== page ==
In the Talmud, the great commentary on the Hebrew Scriptures, the rabbis are quite clear in their advice to subordinates who are entrusted with money by a superior: ‘Take no risks. Bury the cash in the ground.’ This is exactly what the third slave in the parable of the talents does, thereby ensuring that his master does not lose anything. It is an entirely sensible course of action, especially given what the slave knows about his master – that he is a harsh man, reaping where (he does) not sow and gathering where (he does) not scatter seed. By contrast, the actions of the other two slaves could be seen as risky, even irresponsible. We are so used to hearing about the success they enjoyed, about the joy of their master into which they were invited, that we rarely stop to think that it might have ended differently if their investments had not paid off.
The parable of the talents should be set alongside the rest of Jesus’s teaching in Jerusalem in these last days of his life. There is an urgency, almost a recklessness, about this teaching. He begins to provoke the religious establishment, calling them hypocrites, snakes, lawless, whitewashed tombs. Taken cumulatively, his words and actions impart the flavour of some of the Old Testament prophets like Zephaniah: a flavour of judgement, even of threat. Like the Bolsheviks, like Zephaniah, Jesus is reframing history. I do not think we will begin to understand the parable of the talents unless we set it in this context, the context of a world on the cusp of change.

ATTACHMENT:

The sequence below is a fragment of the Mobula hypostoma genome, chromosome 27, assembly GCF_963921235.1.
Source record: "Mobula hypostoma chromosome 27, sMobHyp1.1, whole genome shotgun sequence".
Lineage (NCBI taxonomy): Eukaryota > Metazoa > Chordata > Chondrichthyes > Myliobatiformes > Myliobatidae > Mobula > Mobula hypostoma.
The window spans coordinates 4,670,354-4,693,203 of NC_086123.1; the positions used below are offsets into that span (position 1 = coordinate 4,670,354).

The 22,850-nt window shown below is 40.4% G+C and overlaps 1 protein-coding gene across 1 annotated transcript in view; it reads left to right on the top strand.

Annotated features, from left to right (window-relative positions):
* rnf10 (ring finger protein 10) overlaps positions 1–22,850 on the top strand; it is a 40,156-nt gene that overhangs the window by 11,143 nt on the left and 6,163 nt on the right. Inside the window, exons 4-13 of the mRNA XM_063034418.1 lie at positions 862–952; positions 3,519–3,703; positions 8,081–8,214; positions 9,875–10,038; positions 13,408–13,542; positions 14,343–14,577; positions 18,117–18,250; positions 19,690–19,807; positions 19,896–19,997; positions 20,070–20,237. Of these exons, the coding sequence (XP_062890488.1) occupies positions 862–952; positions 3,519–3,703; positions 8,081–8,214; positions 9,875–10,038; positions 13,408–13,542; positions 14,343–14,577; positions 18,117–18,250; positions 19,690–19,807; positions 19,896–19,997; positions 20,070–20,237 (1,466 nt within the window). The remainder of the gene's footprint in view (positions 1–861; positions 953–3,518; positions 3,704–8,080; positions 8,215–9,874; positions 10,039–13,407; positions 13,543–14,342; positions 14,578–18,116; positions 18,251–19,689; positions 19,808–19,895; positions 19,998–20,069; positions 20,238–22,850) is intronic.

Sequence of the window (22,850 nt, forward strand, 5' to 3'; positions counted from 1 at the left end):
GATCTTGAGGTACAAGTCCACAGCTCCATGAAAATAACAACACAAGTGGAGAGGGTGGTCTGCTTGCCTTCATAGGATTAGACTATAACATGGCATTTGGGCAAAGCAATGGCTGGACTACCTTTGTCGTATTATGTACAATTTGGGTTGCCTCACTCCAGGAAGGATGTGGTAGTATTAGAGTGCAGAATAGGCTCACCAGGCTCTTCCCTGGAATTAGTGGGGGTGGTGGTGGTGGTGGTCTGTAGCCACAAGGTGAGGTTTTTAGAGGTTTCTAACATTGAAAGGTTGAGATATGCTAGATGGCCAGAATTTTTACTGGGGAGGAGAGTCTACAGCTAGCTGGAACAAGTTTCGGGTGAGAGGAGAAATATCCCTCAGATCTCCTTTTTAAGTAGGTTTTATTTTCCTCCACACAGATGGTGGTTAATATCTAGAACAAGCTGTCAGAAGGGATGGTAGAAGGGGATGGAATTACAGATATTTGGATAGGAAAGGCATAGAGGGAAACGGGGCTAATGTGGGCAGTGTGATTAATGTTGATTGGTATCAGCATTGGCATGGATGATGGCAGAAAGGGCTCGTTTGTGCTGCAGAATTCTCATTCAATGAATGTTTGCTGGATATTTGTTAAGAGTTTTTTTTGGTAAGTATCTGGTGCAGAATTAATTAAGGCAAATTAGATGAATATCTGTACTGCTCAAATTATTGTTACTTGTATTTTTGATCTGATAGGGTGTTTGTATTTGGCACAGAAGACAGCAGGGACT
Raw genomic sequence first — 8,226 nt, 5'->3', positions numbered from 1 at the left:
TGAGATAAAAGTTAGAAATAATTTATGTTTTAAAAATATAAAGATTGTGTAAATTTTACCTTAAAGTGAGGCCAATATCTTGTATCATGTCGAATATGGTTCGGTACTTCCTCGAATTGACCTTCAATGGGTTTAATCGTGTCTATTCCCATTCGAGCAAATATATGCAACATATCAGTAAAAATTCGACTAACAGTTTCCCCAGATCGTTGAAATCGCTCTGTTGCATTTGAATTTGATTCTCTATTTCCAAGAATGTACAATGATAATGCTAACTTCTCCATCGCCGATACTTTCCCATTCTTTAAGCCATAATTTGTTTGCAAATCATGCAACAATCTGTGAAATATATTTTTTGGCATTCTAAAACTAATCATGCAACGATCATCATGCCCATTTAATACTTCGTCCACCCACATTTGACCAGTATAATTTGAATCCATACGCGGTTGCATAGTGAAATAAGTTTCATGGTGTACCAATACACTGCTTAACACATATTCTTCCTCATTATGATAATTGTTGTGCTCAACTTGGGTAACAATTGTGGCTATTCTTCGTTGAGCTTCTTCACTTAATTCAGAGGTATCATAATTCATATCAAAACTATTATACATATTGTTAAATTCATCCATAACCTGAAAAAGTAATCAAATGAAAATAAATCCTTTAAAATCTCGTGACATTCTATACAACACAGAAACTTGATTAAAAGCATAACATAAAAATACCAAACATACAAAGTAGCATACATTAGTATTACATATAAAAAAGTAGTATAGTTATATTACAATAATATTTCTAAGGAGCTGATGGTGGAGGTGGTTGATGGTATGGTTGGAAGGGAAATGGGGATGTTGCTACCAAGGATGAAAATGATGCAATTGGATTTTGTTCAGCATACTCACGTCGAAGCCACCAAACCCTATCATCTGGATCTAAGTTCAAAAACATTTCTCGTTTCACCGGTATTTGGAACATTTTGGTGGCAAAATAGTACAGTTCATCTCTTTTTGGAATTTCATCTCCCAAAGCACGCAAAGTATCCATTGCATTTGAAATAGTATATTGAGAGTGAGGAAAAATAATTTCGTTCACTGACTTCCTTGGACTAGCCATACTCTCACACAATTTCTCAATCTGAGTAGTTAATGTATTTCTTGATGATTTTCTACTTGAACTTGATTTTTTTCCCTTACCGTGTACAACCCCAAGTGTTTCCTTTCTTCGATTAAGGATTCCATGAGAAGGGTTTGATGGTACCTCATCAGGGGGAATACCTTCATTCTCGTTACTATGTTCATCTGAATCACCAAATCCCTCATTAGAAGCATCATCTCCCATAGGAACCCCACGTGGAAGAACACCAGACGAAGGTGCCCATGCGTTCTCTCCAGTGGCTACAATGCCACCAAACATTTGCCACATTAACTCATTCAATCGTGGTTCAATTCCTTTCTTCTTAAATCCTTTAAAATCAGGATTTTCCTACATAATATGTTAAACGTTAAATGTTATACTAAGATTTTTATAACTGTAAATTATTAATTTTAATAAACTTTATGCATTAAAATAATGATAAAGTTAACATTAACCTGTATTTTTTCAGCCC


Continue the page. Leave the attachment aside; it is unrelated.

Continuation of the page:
Taken in isolation the parable of the talents might plausibly, if rather anachronistically, be interpreted as a worldly endorsement of capitalism, enterprise or self-improvement as against mere idleness. Some have famously interpreted it this way. Risk brings material reward, as it were. The difficulty with such interpretations is that Jesus is not offering this parable in the context of a world that is stable and in which there is any guarantee of time to enjoy the rewards of enterprise. Change is in the air, Jesus is reframing history, nothing will stay as it has been. So the key to understanding the parable of the talents, I think, lies in the parable that follows this one – the parable of the sheep and the goats that we will hear next week. In that parable we will hear Jesus telling his disciples that those who are to inherit the kingdom of heaven will be those who feed the hungry, welcome the stranger, take care of the sick. These acts of mercy will be the tangible outcomes of sharing the talents, of risking the wealth that the master entrusts to his slaves; that God entrusts to his children. This is the wealth of compassion, loving-kindness, and generosity. Sharing is always risky. But because this is wealth that comes as gift from a God who is in himself compassion, generosity, and loving-kindness we can be sure that this risk is worth taking. Those who do not share God’s wealth, who bury it in the ground as it were, will be condemned not only for idleness but, more significantly, for unresponsiveness; for failing to recognise and act upon the signs of God’s dawning new age – an age that begins not in the easy certainties of political revolution or religious reform but in the willingness to face the death that will lead to the joy of resurrection and to new, abundant life.